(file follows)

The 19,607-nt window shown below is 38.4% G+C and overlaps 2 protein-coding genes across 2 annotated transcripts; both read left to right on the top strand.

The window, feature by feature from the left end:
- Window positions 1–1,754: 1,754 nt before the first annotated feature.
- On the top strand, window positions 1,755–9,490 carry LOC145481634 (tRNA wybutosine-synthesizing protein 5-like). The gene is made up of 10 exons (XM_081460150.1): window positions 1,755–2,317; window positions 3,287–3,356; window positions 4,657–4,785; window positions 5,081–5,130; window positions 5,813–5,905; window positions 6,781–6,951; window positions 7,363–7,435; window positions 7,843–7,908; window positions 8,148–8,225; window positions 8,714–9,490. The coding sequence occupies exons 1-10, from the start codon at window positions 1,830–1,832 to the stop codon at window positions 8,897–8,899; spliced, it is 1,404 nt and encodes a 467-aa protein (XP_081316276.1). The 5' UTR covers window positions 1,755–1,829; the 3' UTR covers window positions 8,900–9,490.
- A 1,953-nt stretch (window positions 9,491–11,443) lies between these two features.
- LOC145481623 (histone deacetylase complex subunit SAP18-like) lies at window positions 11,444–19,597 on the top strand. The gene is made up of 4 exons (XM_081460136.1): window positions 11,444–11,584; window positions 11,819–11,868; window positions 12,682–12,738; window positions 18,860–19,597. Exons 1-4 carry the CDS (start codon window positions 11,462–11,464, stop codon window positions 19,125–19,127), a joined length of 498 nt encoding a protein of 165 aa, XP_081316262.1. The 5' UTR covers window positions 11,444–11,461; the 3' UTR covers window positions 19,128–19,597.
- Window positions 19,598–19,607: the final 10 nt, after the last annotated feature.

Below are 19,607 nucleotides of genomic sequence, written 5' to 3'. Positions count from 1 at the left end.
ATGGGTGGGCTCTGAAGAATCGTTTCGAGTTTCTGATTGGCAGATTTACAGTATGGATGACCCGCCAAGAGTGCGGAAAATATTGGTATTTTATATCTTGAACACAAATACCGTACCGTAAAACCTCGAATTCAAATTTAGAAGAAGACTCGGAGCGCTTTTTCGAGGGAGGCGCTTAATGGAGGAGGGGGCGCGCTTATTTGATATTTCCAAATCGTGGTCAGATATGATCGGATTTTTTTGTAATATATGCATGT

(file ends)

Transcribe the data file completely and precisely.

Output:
The 19,607-nt window shown below is 38.4% G+C and overlaps 2 protein-coding genes across 2 annotated transcripts; both read left to right on the top strand.

The window, feature by feature from the left end:
- Window positions 1–1,754: 1,754 nt before the first annotated feature.
- On the top strand, window positions 1,755–9,490 carry LOC145481634 (tRNA wybutosine-synthesizing protein 5-like). The gene is made up of 10 exons (XM_081460150.1): window positions 1,755–2,317; window positions 3,287–3,356; window positions 4,657–4,785; window positions 5,081–5,130; window positions 5,813–5,905; window positions 6,781–6,951; window positions 7,363–7,435; window positions 7,843–7,908; window positions 8,148–8,225; window positions 8,714–9,490. The coding sequence occupies exons 1-10, from the start codon at window positions 1,830–1,832 to the stop codon at window positions 8,897–8,899; spliced, it is 1,404 nt and encodes a 467-aa protein (XP_081316276.1). The 5' UTR covers window positions 1,755–1,829; the 3' UTR covers window positions 8,900–9,490.
- A 1,953-nt stretch (window positions 9,491–11,443) lies between these two features.
- LOC145481623 (histone deacetylase complex subunit SAP18-like) lies at window positions 11,444–19,597 on the top strand. The gene is made up of 4 exons (XM_081460136.1): window positions 11,444–11,584; window positions 11,819–11,868; window positions 12,682–12,738; window positions 18,860–19,597. Exons 1-4 carry the CDS (start codon window positions 11,462–11,464, stop codon window positions 19,125–19,127), a joined length of 498 nt encoding a protein of 165 aa, XP_081316262.1. The 5' UTR covers window positions 11,444–11,461; the 3' UTR covers window positions 19,128–19,597.
- Window positions 19,598–19,607: the final 10 nt, after the last annotated feature.

Below are 19,607 nucleotides of genomic sequence, written 5' to 3'. Positions count from 1 at the left end.
ATGGGTGGGCTCTGAAGAATCGTTTCGAGTTTCTGATTGGCAGATTTACAGTATGGATGACCCGCCAAGAGTGCGGAAAATATTGGTATTTTATATCTTGAACACAAATACCGTACCGTAAAACCTCGAATTCAAATTTAGAAGAAGACTCGGAGCGCTTTTTCGAGGGAGGCGCTTAATGGAGGAGGGGGCGCGCTTATTTGATATTTCCAAATCGTGGTCAGATATGATCGGATTTTTTTGTAATATATGCATGT